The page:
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Ida Weinstein * 1910

Eimsbütteler Chaussee 37 (Eimsbüttel, Eimsbüttel)

1942 Riga deportiert aus Leipzig

Ida Weinstein, b. 11.17.1910 in Felsberg, on 1.21.1942 deported from Leipzig to Riga, dying there

Eimsbütteler Chaussee 37

Ida Weinstein lived only a short time in Hamburg. She kame from the little north Hesse locale of Felsberg. In 1933, the Jewish congregation there had about 100 members, making up almost 9% of the inhabitants; by May 1939, Felsberg no longer had any Jewish inhabitants. Among the former community members belonged the associates of the various Weinstein families in Felsberg.

Ida was born the daughter of Emma, née Speier, and Isidor Weinstein. Her mother came from Züschen in North Hesse and was 27 years old at Ida’s birth. Her father was two years older. In the course of the next eight years Ida received three siblings: Johanna (b. 1912), Siegward (b. 1914), and the later child Max (b. 1920). The name of the eldest son, Siegward ("Guardian of Victory”), born shortly before the First World War, is indicative of the parents’ national orientation.

In the framework of reparations proceedings for Ida Weinstein, the Fehlberg Registry Office wrote on 20 January 1960: "(…) According to testimony of reliable persons, the named person was already in her youth put into a home because of feeble-mindedness.” Whether this assertion is true is not verifiable.

In 1928, when Ida was 17 years old, her father died. He was buried in the Jewish cemetery in Felsberg. A few months later, the family grieved the death of its daughter Johanna. She died, at sixteen, in the north Hesse city of Treysa.

Exactly when and why Ida Weinstein came to Hamburg is not known. In any case, she was registered as a member of the Hamburg Jewish Congregation in 1933. Irene Weinstein, a woman from Fehlberg approximately the same age, worked as a domestic at Harvestehuder Parkallee 7. Perhaps, the two young women were related and Ida’s mother hoped to get similar employment for her daughter. During her months in Hamburg, Ida Weinstein lived at Eimsbütteler Chaussee 37, where today a commemorative stone has been placed for her. Occupational activity is not determinable from her communal religion tax record.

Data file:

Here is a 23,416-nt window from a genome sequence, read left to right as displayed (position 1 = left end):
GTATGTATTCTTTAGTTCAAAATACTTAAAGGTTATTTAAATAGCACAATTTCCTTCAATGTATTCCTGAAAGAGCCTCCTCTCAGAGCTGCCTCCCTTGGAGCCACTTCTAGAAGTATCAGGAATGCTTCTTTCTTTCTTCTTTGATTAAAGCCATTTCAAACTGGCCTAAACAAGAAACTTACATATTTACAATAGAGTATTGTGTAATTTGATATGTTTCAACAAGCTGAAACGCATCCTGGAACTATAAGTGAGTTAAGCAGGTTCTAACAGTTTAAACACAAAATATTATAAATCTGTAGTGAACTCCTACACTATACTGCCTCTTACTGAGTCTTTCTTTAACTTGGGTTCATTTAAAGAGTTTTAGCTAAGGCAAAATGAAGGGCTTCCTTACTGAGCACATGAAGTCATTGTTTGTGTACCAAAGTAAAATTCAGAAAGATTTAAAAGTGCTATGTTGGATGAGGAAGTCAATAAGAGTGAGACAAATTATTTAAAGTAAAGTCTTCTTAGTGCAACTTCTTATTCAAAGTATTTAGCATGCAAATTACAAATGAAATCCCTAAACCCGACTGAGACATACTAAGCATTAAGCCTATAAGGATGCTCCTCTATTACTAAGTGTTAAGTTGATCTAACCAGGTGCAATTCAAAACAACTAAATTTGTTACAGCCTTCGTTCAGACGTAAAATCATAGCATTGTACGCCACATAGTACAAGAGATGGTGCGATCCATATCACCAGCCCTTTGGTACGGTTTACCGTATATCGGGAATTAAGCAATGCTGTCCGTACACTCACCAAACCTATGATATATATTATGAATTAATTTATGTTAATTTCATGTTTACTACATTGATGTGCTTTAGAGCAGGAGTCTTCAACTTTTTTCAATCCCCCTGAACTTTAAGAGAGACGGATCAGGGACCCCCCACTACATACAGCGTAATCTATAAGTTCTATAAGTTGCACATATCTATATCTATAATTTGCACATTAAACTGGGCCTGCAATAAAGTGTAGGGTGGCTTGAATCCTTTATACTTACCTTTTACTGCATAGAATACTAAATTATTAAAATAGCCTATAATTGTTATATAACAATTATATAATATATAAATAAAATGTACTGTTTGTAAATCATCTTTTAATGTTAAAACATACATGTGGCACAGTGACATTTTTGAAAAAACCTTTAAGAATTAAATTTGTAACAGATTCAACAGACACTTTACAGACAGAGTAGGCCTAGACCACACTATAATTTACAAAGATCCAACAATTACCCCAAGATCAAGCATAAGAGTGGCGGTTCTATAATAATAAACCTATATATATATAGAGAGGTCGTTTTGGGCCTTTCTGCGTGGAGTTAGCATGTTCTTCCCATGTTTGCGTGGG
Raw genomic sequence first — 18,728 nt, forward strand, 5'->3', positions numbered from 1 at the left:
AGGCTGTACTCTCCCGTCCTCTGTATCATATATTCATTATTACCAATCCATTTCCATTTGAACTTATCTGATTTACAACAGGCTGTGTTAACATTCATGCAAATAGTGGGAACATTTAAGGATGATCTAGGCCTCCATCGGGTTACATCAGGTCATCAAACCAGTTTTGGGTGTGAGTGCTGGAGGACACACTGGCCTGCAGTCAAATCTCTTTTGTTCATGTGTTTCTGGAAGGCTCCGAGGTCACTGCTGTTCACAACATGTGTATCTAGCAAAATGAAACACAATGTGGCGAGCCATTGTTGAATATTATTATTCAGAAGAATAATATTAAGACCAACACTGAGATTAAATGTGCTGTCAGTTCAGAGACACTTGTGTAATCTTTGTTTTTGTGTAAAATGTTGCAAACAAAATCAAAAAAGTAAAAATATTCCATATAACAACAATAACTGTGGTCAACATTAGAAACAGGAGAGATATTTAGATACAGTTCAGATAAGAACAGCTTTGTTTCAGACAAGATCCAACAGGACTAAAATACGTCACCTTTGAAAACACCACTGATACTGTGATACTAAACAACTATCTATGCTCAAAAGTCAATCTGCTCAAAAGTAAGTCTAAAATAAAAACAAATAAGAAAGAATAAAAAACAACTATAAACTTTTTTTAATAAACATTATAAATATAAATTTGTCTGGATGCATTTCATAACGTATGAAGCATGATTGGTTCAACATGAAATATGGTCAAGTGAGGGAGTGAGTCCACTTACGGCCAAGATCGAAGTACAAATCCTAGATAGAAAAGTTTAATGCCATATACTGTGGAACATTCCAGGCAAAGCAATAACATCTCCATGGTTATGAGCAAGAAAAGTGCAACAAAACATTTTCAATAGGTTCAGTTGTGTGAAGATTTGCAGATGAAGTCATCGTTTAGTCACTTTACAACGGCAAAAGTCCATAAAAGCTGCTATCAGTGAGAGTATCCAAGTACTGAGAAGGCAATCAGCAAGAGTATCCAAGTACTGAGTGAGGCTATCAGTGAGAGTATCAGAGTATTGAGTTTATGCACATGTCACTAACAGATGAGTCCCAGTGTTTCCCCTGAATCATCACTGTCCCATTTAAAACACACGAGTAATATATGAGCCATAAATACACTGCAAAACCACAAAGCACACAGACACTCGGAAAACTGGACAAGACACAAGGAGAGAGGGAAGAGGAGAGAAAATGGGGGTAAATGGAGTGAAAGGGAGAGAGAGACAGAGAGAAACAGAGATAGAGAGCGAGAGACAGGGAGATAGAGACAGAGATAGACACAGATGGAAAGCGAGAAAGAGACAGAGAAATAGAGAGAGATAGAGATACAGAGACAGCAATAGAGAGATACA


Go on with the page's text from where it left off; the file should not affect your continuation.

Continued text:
It is noted on the communal record: "in arrears because departed 5.20.33 to Felsberg.” Thus, Ida Weinstein returned after a short time to her home town. On the same day, Irene Weinstein left for Palestine.

Ida Weinstein did not remain long in Felsberg. Six months later, in November 1933, she had moved to Leipzig.

Just like the other Jewish inhabitants of Felsberg, her family suffered greatly from antisemitic oppression. In February 1936, her brother Siegward, who had meanwhile married, moved with his wife to Buenos Aires. During the night of 8 and 9 November 1938, Felsberg experienced violent excesses against Jews. Among the first of the fatalities of the November Pogrom in Germany was Ida’s uncle Robert Weinstein, who had been a municipal councilor in Felsberg following World War I.

In November 1939, Emma Weinstein left Felsberg, following her son Siegward to Buenos Aires. The youngest son of the family, Max, had moved to the Netherlands and lived as an agricultural worker in Renkum, a small town near Arnheim.

Ida Weinstein came with the deportation group of 21 January 1942 from Leipzig to the Riga ghetto, where all trace of her was lost.

Max Weinstein was deported at the beginning of 1943 first to the Herzogenbusch concentration camp, one of the five such camps established by the Germans in the Netherlands. From there, on 3 July 1943, he was sent to Westerbork and eight weeks later to Auschwitz. There – at 23 years of age – he was presumably murdered on 3.31.1944.

Siegward Weinstein returned to Felsberg for the first time in 1980. Three years later he joined the church community there and visited again his birthplace in 1986 on its 700th anniversary.

Translator: Richard Levy
Kindly supported by the Hermann Reemtsma Stiftung, Hamburg.

Stand: May 2019
© Frauke Steinhäuser

Quellen: 1; 5; 8; Joodsmonument Niederlande; Auskunft von José Martin, Gedenkstätte Westerbork, per E-Mail am 25.1.2012; Telefongespräch mit Gerd Romahn, Felsberg, am 9.6.2011; Telefongespräch mit Dr. Kurt Schilde (Universität Potsdam, Forschung zu Robert Weinstein) am 9.6.2011, von ihm stammt auch der Hinweis auf die Wiedergutmachungsakten beim Hessischen Hauptstaatsarchiv Wiesbaden (Abt. 518, Regierungspräsidium Kassel) nach Ida (Nr. 2149/11), Siegward (Nr. 5299/14), Max (Nr. 10140) und Emma Weinstein (Nr. 9770).
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